The motion picture industry came into being in the 1890s, and the technology of making movies has changed dramatically since then.
In the late 1920s, movies began to have sound, and movies in color eventually became the norm. However, animation in movies is nearly as old as the movie industry, and fully animated films are as successful as live action films.
Although animation often involves advanced technology and high-end computers, an easy way to make an animated movie is to make a flipbook. A flipbook presents a series of pictures in rapid succession so that an audience perceives moving images.
Below is a brief overview on the different kinds of flipbooks still in common usage in the field.
The Basic Flipbook
In its most primitive form, a flipbook is an actual book, and each page is a static image. The reader flips through all of the pages at an even pace, resulting in a short animated movie.
The flipbook in the video above shows Michael Jackson performing. The creator uses hundreds of sheets and flips them in rapid succession to create the illusion of motion. Want to give it a whirl yourself? As you can imagine, it’s not overly technical but does take time, and there are a few tips to bear in mind to ensure it’s not time wasted. Here is a brief video on how to create a flipbook with just a pen and sticky notes:
Not all flipbooks are literal books! In the video below, the creator manipulates paper sheets of various sizes to depict a runner practicing parkour in a cityscape. This form of flipbook borders on performance art given that extreme skill is required in flipping the sheets in the correct sequence:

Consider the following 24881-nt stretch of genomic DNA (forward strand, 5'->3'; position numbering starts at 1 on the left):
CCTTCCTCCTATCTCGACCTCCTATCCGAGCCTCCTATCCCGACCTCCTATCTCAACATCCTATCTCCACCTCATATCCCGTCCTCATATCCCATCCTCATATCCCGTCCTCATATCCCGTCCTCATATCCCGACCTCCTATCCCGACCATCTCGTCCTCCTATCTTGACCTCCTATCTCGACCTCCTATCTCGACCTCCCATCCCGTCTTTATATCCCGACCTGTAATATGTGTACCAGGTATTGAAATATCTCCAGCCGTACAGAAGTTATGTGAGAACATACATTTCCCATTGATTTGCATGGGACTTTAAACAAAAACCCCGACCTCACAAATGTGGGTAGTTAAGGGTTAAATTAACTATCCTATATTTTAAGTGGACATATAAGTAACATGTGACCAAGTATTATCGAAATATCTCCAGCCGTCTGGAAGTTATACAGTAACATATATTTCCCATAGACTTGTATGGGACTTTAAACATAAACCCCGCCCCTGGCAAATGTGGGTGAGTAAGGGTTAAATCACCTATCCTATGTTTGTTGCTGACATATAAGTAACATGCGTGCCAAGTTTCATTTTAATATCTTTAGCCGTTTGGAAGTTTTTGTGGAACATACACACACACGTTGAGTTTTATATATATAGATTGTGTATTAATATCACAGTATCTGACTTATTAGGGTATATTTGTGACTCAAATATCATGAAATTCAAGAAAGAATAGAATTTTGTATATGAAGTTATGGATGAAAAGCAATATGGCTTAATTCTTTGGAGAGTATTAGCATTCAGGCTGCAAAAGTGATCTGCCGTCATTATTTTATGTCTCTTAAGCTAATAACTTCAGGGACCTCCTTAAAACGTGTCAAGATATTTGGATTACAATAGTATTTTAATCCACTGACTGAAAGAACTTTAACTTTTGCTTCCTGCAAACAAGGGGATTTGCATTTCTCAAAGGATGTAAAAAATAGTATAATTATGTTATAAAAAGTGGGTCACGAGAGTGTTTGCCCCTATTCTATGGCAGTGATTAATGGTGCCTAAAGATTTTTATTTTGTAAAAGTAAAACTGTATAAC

Another great example of innovative flipbook-style design can be seen in this clip, involving a “human flipbook” using static images of 150 t-shirts:
Although the most common flipbook image is a pen or pencil sketch, photographs can be arranged in sequence to depict motion. In this short video, the creator takes a series of photographs, uploads them to a flipbook computer program, and then prints out a flipbook ready for viewing:
A variety of programs can even turn a series of digital photographs into an online flipbook.
Another source of images for flipbooks is video. For example, a video clip of a wedding can be turned into a flipbook as a memento or coffee table book. Making such flipbooks requires a computer and is more complex than making a basic flipbook, but it yields high-quality, professional-looking flipbooks. Online companies such as FlipClips.com allow users to upload a video and design a flipbook in various sizes; the company then prints the flipbooks and ships them to the customer.
The basic flipbook relies on the reader to hold the flipbook and flip through the images manually. However, a mutoscope is a mechanical flipbook, in which the viewer looks through a lens while turning a crank; the crank turns a cylinder to which images are attached. The result is a short movie. Not surprisingly, mutoscopes were mainly used for peep shows.